The Registrar, Teachers Registration Council of Nigeria (TRCN), Professor Josiah Ajiboye, has maintained that teachers in the public schools who are not computer savvy and Internet Computers Technology (ICT) inclined stand the risk of losing their jobs as the world goes digital.
In a Zoom webinar meeting, the Registrar told reporters that following the COVID-19 pandemic, the Nigerian education system would not remain the same.
The professor urged teachers across the board to upgrade their skills and renew their licenses with TRCN to remain relevant in their career.
‘The workplace is transformed and digitized,’ he said. ‘Any teacher who can’t use simple gadgets and tools (I mean those I refer to as “born before computer”), are disadvantaged already. Thus, we must embrace the new normals and reality.’
He added that teachers must brace to with the realities on ground and face the challenges in the profession, suggesting that any teacher who cannot use the computer is ill-equipped for the modern teaching profession.
‘The world has moved on in every facet of human endeavour, we can’t afford to lag behind, so if you are not computer savvy don’t be proud of yourself.’
Meanwhile, NGOs Teach For Nigeria and ProFutoro are set to train 12,000 public school teachers in Lagos, Ogun and Kaduna states.
Speaking at the meeting, the Chief Executive Officer, Teach For Nigeria, Folawe Omikunle, said: ‘As the world continues to combat the coronavirus pandemic, it is imperative for the education sector to find creative ways to ensure continuous learning. This is why we have partnered with ProFuturo. Teachers will be better equipped to deliver quality education beyond the four walls of the classroom.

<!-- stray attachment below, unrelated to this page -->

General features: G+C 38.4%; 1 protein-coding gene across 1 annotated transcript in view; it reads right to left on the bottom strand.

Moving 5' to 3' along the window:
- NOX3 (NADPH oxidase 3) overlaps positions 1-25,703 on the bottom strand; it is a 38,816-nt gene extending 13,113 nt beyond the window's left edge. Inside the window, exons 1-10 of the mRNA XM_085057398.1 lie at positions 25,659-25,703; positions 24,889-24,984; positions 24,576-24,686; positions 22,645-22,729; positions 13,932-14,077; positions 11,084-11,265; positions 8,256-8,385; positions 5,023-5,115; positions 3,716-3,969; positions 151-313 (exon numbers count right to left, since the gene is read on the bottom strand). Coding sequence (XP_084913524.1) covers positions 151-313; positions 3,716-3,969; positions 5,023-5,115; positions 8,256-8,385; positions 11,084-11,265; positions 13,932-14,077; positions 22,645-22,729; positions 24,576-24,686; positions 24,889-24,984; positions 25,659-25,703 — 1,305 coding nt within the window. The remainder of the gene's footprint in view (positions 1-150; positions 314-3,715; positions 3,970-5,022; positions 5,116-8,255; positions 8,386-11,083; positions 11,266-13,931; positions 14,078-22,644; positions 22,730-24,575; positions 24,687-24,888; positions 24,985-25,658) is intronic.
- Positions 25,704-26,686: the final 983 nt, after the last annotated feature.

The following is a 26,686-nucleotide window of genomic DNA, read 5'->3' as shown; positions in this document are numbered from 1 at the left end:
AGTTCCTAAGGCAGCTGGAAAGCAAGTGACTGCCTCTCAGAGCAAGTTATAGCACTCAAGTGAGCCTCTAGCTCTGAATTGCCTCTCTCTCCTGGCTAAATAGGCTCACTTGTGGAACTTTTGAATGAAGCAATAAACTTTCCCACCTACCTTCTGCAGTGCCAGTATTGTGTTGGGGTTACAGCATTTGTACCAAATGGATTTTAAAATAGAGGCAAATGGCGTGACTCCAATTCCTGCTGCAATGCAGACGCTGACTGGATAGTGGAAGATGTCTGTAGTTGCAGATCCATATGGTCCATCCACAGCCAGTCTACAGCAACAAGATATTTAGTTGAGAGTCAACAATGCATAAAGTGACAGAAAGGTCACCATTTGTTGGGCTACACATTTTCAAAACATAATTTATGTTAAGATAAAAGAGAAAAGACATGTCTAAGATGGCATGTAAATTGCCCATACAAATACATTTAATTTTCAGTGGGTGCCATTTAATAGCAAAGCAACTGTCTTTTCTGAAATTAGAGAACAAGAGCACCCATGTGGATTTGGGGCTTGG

‘I am confident that this initiative will, in many ways, contribute to the development of the Nigerian education sector and ensure that all children, regardless of their background, receive quality education for better life outcomes in the future.
‘This innovative training programme is aimed at positioning these 12,000 teachers as classroom leaders, enhancing both their pedagogical and digital skills through a very practical and structured curriculum that provides them with teaching tools and peer-to-peer support. These leaders will impact positively on thousands of students in under-served schools improving their possibilities of a successful future.
‘To maximize and achieve these results, the training will be delivered through Teach For Nigeria fellows who will then cascade the formation delivering a quality training to public primary school teachers across the different Teach For Nigeria states of operation.
‘As we continue to observe social distancing rules and restrictions placed on movement due to COVID-19, the training will be delivered via relevant digital platforms. This will ensure that the training is not further delayed and that teachers can acquire relevant skills to ensure continuous learning and contribute to mitigating the effects on education of the closure of schools due to COVID-19,’ she explained.
The General Manager of ProFuturo, Magdalena Brier, on her part, pointed to the fact that though schools around the world have been closed due to the COVID-19 pandemic, education cannot wait.
‘The future of millions of children depends on it. In this context, we must resort to the power of remote digital education, which today has more meaning than ever. ProFuturo has been working in this field for nearly four years, taking digital education to every corner of the world to prepare teachers and students for the challenges of the digital era.
‘We are happy to put our expertise to good use in this joint programme. We must all work together to prevent the already existing educational gap from widening due to a new digital gap.
‘Also, Teach For Nigeria has partnered with the Ogun State government to deliver class lessons through electronic platforms – TV and Radio. All students, regardless of their backgrounds are able to access these platforms to learn. This comes as part of efforts to ensure continuous learning, despite federal and state government directives to temporarily shut down schools in a bid to limit the spread of COVID-19,’ she said.